This Week In Black History 3-13-13

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May 14
1885—Erskine Henderson, an African-American jockey, wins the Kentucky Derby on “Joe Cotton”—a horse trained by Alex Perry—an African-American trainer. Henderson was the sixth Black jockey to win the coveted race. Indeed, Black jockeys and trainers dominated the Kentucky Derby from 1875 to 1902. However, while some of the reasons are not entirely clear, it appears that as the race became more and more prosperous, Black jockeys and trainers were forced out.
1970—A student protest on the campus of Mississippi’s Jackson State University leads to a massive confrontation with local police authorities. When the smoke cleared, two students had been shot and killed and another 12 injured or wounded. Reasons given for the protests ranged from opposition to the War in Vietnam, racial tensions and anger over the National Guard killings of White students on the campus of Kent State University earlier in the month. The university memorialized the disturbance by naming the area where it took place “Gibbs-Green Plaza” after the two students who were killed—Phillip Lafayette Gibbs (21) and James Earl Green (17).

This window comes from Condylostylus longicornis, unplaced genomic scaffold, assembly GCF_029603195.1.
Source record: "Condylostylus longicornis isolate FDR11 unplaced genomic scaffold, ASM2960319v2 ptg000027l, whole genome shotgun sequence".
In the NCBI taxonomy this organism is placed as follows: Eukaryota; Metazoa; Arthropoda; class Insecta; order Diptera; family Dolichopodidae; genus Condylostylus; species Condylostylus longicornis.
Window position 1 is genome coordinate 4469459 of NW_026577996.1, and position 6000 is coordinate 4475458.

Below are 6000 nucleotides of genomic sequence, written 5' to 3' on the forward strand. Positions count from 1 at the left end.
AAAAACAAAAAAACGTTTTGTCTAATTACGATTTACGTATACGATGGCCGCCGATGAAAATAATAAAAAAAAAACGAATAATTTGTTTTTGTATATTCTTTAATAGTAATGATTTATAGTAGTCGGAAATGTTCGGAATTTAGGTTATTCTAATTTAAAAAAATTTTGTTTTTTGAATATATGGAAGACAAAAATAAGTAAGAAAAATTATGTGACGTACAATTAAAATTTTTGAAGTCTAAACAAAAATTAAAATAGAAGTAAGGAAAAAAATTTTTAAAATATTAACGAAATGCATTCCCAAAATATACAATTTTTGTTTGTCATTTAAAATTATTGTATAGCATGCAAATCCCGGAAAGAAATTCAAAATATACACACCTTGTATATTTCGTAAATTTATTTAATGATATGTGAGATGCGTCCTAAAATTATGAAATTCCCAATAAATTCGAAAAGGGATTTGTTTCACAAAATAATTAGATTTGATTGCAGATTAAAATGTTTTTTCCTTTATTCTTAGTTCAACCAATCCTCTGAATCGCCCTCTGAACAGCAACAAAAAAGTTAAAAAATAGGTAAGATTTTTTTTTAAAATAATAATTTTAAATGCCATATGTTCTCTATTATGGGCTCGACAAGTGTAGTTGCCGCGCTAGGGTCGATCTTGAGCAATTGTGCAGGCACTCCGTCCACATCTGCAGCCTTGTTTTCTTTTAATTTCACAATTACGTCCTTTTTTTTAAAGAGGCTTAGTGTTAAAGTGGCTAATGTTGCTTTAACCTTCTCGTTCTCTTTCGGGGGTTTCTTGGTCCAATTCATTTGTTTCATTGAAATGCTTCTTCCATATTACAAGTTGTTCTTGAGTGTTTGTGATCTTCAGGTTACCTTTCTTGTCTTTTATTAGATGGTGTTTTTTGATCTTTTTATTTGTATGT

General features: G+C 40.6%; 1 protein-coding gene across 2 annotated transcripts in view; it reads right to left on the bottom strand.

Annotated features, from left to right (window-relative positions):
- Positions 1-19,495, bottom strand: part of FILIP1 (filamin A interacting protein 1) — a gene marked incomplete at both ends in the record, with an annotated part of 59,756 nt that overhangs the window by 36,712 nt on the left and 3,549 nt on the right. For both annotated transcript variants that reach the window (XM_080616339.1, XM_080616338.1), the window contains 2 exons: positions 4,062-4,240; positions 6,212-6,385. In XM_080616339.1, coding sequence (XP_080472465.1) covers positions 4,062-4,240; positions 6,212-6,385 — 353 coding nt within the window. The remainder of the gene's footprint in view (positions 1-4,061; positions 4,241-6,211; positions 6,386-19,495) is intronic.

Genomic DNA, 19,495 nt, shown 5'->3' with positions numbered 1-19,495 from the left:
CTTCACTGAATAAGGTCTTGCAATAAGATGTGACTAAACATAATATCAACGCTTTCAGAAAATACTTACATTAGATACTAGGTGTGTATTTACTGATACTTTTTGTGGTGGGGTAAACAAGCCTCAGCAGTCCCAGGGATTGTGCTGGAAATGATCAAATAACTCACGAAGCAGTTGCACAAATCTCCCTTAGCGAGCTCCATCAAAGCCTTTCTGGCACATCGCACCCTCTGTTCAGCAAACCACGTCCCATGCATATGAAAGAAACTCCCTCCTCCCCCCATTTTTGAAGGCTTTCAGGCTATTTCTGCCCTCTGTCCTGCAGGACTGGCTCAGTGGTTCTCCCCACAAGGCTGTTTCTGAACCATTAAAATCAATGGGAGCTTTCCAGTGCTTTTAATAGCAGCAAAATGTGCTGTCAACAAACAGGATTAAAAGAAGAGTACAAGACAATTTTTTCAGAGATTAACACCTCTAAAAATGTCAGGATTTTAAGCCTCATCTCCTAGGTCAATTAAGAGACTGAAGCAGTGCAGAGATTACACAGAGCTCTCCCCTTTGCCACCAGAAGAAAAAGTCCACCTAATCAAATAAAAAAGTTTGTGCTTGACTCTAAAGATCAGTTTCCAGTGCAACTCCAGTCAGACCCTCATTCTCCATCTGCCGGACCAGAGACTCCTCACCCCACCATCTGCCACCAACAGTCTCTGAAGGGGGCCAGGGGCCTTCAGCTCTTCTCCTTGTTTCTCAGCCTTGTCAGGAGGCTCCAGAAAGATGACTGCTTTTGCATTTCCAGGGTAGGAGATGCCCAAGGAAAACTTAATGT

1985—In a confrontation with the Black Nationalist back-to-nature group MOVE, Philadelphia police drop an incendiary device on the group’s home and headquarters. The decision to bomb had been apparently approved by Black Mayor Wilson Goode. Eleven MOVE members, including five children, were killed. The only adult survivor was Ramona Africa. Over 60 homes in the surrounding area were burned to the ground. It was never fully clear why the decision to drop the bomb was made.
May 15
1911—Kappa Alpha Psi, one of the nation’s leading Black fraternities, is founded on this day on the campus of Indiana University by 10 young men led by Elder W. Diggs and Byron K. Armstrong.
1942—The 93rd Infantry is activated and assigned to combat in the Pacific. It thus became the first African-American division formed during World War II.
March 14
1821—The African Methodist Episcopal Zion Church is officially formed in New York City. However, the church had been actually operating since 1796. A decision to officially separate from the White-controlled Methodist Church was reached in 1820. The dispute centered in part on the refusal of the Whites to allow Black ministers to preach. Among the founders were James Varnick, Abraham Thompson and June Scott. Today the denomination has an estimated 1.2 million members and operates Livingstone College in Salisbury, N.C.
1933—Legendary music composer and producer Quincy Jones is born on this day in Chicago, Ill.
1977—One of the unsung heroines of the Civil Rights Movement, Fannie Lou Hamer, dies on this day in 1977. Hamer, the youngest of 20 children born in Ruleville, Miss., became active in voter registration and later became Mississippi field secretary for the Student Non-Violent Coordinating Committee as well as head of the Mississippi Freedom Democratic Party. She also coined the phrase, “I’m sick and tired of being sick and tired.”

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